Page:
Figure 15. Rb vs. Y+Nb tectonic discrimination diagram (Pearce et al. 1984), including the post-collision granite field of Pearce (1996), applied to granites and granodiorites from the central part of the Central plutonic belt. (a) Burnthill Granite; (b) Redstone Mountain Granite; (c) Beadle Mountain and Juniper Barren granites; (d) Nashwaak and Lost Lake granites, and Bogan Brook and Lost Lake granodiorites; (e) McKiel Lake and Little Clearwater Brook (Ordovician) granites.
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Figure 16. Hf-Rb-Ta tectonic discrimination diagram with fields defined by Harris et al. (1986) for granites from the central part of the Central plutonic belt. VAG: volcanic arc granite; WPG: within-plate granite; syn-COLG, post-COLG: syn- and post-collision granites.
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33 The peraluminous nature of most granite plutons points to a significant supracrustal component in the source; this is supported by the close spatial relationship with the Miramichi Group and Trousers Lake Metamorphic Suite, and the common presence of xenoliths or roof pendants of partially assimilated paragneiss in many plutons. Furthermore, REE profiles of these sedimentary and metasedimentary rocks are very similar to those of most granites (Fig. 14), implying a genetic link. A very similar setting exists in the Gander zone of northeastern Newfoundland, where Silurian–Devonian granites are hosted by correlative sedimentary rocks of the Gander Group and paragneiss and migmatite of the Hare Bay Gneiss (Schofield and D’Lemos 2000). In spite of this, Sr, Nd, and O isotope studies in both New Brunswick and Newfoundland (Kerr et al. 1995; Whalen et al. 1996; Schofield and D’Lemos 2000) agree that no single source or binary mixing product could unequivocally produce the isotopic signatures of the Silurian–Devonian Ganderian granites, and invoke contributions from mantle, infracrustal and supracrustal sources. As pointed out by Pearce (1996), post-collisional granites in particular are difficult to classify because of the range of potential sources, and that, for example, interaction between mantle sources and the crust tend to move compositions into the volcanic arc field on a Rb vs. (Nb + Y) diagram (Fig. 15).

34 Similar Nd isotope compositions and Mesoproterozoic TDM model ages in granites and host (meta)sedimentary rocks in Newfoundland (Kerr et al. 1995; Schofield and D’Lemos 2000) suggest that both are ultimately sourced, at least in part, from a common Ganderian basement. Similarly, Whalen et al. (1996) argued that Silurian−Devonian granites in New Brunswick were likely derived by bulk assimilation of Mesoproterozoic Ganderian basement and Gander zone supracrustal rocks by an enriched asthenospheric melt. The influence of this mantle source is locally seen in gabbros with εNd(T) of +1.2 to +2.3 (Whalen et al. 1996); in the study area, the Clearwater Brook and Becaguimec Lake gabbros (Fig. 1) are interpreted to be the same age as those sampled by Whalen et al. (1996).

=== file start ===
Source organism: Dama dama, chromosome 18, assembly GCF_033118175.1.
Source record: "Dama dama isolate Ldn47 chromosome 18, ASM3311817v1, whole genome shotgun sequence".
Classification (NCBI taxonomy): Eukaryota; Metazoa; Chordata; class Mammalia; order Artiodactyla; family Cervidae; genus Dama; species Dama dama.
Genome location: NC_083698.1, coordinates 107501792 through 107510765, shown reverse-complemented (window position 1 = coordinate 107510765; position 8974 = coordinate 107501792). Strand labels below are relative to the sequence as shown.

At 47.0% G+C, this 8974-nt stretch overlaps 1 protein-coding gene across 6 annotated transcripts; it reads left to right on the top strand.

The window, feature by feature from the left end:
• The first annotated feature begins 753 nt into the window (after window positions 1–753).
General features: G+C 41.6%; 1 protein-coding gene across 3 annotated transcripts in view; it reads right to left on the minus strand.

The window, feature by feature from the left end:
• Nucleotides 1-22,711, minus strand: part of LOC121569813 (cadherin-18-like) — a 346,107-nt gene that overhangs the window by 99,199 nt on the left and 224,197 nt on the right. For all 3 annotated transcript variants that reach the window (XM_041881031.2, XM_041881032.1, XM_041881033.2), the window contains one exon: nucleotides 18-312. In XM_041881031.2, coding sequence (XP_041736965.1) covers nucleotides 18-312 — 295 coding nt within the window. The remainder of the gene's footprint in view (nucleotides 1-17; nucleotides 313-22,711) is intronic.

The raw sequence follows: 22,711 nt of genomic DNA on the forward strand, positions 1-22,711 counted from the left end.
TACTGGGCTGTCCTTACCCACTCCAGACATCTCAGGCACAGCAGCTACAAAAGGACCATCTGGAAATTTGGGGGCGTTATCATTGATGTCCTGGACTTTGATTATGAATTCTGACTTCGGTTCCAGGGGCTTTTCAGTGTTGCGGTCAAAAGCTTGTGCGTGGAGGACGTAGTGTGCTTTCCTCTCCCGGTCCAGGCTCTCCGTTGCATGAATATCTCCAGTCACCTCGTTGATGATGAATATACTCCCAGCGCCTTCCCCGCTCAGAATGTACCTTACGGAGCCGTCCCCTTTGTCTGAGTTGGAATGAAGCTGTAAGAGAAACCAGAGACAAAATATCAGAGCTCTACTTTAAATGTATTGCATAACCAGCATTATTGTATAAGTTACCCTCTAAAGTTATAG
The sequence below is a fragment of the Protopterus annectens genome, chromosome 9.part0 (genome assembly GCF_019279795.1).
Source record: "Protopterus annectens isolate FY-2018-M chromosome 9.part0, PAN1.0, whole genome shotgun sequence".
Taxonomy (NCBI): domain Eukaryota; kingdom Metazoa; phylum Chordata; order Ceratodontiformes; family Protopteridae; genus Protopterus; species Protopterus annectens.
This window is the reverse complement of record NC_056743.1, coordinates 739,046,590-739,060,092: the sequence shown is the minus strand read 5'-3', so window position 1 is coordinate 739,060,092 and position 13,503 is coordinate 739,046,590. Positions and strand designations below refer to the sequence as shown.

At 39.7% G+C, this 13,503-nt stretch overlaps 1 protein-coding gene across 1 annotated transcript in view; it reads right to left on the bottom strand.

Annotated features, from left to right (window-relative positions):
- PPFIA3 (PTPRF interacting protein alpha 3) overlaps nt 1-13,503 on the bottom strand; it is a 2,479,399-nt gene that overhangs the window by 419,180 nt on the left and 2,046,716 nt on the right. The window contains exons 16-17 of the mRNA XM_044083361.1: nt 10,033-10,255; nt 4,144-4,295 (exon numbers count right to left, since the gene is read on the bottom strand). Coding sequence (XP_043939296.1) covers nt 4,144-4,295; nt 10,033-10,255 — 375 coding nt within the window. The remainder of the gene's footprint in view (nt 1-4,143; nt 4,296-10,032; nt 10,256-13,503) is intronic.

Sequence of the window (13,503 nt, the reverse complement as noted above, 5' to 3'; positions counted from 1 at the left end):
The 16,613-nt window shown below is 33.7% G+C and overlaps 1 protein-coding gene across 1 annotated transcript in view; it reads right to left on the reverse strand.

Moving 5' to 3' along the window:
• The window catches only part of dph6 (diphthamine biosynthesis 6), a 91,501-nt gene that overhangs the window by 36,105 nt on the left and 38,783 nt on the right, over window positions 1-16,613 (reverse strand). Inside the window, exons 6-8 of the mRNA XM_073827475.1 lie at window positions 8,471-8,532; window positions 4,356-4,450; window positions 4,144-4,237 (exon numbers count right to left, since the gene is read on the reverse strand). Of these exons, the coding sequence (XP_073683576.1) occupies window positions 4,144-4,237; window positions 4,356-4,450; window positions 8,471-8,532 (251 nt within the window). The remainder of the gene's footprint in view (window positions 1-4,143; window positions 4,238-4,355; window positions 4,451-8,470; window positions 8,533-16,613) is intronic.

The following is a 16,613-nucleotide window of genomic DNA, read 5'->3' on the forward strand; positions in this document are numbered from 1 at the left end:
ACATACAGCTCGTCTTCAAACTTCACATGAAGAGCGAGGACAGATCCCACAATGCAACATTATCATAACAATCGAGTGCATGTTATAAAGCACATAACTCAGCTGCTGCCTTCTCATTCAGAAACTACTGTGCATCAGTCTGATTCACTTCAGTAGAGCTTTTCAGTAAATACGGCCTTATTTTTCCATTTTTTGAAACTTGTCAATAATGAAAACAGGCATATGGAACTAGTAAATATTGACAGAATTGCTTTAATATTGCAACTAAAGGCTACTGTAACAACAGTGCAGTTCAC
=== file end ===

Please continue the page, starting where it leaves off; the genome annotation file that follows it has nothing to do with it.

35 Whalen et al. (1996) and Schofield and D’Lemos (2000) attributed the heat source that generated Silurian–Devonian granites to the introduction of asthenospheric mantle following either lithospheric delamination of collision-thickened subcontinental lithosphere (e.g., Nelson 1992), or breakoff of the subducting Tetagouche backarc oceanic lithosphere (e.g., Davies and von Blanckenburg 1995). Since both of these scenarios are typically followed by rapid isostatic uplift and gravitational instability, late Silurian exhumation of the Brunswick Subduction Complex and subsequent D3 extensional collapse in the Miramichi Highlands (van Staal and de Roo 1995; van Staal et al. 2003, 2009) could be explained by ca. mid-Silurian breakoff of the Tetagouche slab. However, the Nd isotope geochemistry and TDM model ages of Ganderian granitoid plutons in both New Brunswick and Newfoundland (Kerr et al. 1995; Whalen et al. 1996; Schofield and D’Lemos 2000) do not support the introduction of juvenile asthenospheric material during the late Silurian. This is consistent with Nd isotope data from late Silurian–Early Devonian basalts in northern New Brunswick, where the range in εNd(T) values and depleted mantle ages also argue against the involvement of juvenile asthenospheric mantle in the genesis of the volcanic rocks (Dostal et al. in press). Furthermore, the chemistry of granites from the Central plutonic belt does not match that of slab breakoff-related granitoid suites documented by Hildebrand and Whalen (2014) (Fig. 17).